TIME climate change

Southwestern U.S. Faces ‘Mega-Drought’ by End of Century

mega-drought california drought
Kristian Bell—Getty Images/RooM RF

A mega-drought would make the ongoing California drought look small

The U.S. Southwest could face destructive mega-droughts unless dramatic action is taken to curb emissions of the greenhouse gases that cause climate change, according to new research.

Researchers behind the study, published in the journal Science Advances, found that expected temperature increases will lead to a 70% chance of a mega-drought assuming a moderate increase in precipitation. If rainfall remains constant or falls, the chance of a mega-drought soars above 90%, according to the study.

Mega-droughts have the intensity of the worst droughts of the 20th century but last for decades. A mega-drought in the American Southwest would strain water resources in a highly populated region. The ongoing California drought has led to unprecedented water restrictions after only six years.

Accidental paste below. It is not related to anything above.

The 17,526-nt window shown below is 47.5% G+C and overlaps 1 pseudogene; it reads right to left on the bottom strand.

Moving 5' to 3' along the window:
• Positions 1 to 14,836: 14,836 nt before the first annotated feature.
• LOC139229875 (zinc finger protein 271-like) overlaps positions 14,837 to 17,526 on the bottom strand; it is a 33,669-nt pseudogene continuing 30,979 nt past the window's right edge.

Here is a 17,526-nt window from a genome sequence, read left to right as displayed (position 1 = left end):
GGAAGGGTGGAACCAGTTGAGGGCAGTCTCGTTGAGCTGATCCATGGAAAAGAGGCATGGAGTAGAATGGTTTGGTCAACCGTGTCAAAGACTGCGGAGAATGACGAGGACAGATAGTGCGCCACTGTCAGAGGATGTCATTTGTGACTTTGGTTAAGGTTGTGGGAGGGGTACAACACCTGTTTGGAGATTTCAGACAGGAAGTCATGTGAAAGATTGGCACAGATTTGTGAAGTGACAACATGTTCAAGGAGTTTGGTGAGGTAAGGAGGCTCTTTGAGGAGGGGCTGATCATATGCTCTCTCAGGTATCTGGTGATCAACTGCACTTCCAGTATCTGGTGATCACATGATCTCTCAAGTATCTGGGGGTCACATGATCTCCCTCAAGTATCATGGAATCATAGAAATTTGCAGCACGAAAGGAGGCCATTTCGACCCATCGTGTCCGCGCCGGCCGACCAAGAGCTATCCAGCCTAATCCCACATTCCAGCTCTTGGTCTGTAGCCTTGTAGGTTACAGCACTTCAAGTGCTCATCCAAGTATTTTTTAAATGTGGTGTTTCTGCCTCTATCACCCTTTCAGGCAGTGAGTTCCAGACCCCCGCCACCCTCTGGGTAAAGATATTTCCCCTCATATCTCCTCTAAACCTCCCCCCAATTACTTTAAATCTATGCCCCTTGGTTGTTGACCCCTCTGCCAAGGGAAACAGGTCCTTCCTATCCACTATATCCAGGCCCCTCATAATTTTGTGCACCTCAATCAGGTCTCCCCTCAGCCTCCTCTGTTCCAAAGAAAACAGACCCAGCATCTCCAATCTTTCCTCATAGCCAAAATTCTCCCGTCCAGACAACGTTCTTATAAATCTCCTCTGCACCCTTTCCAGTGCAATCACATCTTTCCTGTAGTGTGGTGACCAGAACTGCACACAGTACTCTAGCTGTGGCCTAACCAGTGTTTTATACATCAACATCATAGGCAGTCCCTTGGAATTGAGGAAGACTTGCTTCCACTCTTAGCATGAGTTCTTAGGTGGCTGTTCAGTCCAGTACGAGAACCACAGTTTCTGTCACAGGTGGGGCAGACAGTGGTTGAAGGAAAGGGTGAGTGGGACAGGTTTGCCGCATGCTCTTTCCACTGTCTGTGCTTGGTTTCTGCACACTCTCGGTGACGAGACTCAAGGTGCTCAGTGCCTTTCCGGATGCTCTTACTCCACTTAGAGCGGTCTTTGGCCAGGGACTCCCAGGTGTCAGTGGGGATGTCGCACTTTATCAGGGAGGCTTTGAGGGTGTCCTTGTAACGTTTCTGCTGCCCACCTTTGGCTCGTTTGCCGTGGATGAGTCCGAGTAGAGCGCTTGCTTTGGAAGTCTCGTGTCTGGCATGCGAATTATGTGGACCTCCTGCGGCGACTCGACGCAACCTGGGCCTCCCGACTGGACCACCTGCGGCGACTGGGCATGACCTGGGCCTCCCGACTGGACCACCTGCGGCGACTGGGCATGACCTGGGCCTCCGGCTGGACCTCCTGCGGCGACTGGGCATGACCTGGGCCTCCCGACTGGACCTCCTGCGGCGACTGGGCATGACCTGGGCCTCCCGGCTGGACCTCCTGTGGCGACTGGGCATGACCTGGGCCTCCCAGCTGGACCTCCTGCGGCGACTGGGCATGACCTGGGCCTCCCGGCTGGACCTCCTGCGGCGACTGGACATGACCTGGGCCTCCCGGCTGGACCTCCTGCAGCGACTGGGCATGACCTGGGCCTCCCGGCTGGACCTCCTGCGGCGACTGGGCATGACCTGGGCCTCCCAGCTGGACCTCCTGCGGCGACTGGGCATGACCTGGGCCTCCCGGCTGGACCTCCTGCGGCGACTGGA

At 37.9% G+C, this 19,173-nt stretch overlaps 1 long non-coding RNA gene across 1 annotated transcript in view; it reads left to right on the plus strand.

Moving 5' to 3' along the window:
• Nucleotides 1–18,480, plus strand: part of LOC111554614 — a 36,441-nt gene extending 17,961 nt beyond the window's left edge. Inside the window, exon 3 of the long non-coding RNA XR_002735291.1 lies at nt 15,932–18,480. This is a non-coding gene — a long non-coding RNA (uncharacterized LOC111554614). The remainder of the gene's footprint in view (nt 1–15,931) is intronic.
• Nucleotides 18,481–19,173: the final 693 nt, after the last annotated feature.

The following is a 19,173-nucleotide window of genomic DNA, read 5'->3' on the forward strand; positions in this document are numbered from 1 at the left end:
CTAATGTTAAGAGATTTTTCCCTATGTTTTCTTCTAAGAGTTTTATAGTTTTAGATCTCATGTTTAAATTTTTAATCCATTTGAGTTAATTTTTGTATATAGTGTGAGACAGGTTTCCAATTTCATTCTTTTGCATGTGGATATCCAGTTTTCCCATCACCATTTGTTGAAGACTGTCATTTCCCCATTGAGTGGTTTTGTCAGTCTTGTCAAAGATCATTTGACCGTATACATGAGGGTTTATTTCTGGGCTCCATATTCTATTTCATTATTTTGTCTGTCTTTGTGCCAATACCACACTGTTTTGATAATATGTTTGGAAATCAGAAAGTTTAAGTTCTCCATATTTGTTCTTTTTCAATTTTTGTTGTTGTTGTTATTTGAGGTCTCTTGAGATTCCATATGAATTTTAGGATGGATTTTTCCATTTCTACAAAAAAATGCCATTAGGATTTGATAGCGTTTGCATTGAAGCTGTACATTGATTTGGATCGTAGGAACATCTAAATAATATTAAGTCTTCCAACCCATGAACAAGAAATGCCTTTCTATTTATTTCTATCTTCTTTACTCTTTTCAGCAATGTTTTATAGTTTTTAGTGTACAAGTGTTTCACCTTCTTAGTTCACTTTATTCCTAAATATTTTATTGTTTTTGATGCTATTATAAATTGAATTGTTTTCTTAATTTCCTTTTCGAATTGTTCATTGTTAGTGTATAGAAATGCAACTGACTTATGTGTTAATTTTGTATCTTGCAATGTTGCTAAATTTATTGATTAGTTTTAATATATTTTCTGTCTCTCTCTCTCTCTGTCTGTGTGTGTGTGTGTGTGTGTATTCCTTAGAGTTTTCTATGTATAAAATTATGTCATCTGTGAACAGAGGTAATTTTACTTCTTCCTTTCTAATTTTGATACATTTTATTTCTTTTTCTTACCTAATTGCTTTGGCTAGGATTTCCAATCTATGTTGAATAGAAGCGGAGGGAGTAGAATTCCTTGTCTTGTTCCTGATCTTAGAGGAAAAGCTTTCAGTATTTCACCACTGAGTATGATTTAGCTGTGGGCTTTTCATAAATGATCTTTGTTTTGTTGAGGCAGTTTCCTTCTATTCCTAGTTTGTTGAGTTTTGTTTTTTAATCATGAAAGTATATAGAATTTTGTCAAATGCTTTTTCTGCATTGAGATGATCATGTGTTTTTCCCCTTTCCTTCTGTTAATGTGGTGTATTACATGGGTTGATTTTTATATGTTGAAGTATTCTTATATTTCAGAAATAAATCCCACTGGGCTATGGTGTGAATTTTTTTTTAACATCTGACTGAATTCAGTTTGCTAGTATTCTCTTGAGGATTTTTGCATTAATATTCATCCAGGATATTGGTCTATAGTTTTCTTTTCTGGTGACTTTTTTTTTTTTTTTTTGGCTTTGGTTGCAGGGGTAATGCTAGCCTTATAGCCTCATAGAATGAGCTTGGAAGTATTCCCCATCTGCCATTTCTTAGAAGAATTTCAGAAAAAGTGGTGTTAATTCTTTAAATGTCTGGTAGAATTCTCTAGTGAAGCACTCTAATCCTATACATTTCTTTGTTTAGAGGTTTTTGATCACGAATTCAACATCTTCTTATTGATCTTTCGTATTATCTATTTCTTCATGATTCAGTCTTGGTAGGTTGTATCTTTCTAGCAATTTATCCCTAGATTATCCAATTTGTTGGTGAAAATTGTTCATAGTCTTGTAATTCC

Researchers say their findings have a silver lining: ongoing efforts to reduce greenhouse gas emissions could significantly limit the chances of such a drought. If temperature rise in the region remains below 2°C (3.6°F), the risk of a mega-drought will drop below 66% in most cases of precipitation, according to the study. The stated goal of the Paris Agreement on climate change is to keep global temperature rise below 2°C (3.6°F) by 2100.

Tap to read full story

Your browser is out of date. Please update your browser at http://update.microsoft.com


Dear TIME Reader,

As a regular visitor to TIME.com, we are sure you enjoy all the great journalism created by our editors and reporters. Great journalism has great value, and it costs money to make it. One of the main ways we cover our costs is through advertising.

The use of software that blocks ads limits our ability to provide you with the journalism you enjoy. Consider turning your Ad Blocker off so that we can continue to provide the world class journalism you have become accustomed to.

The TIME Team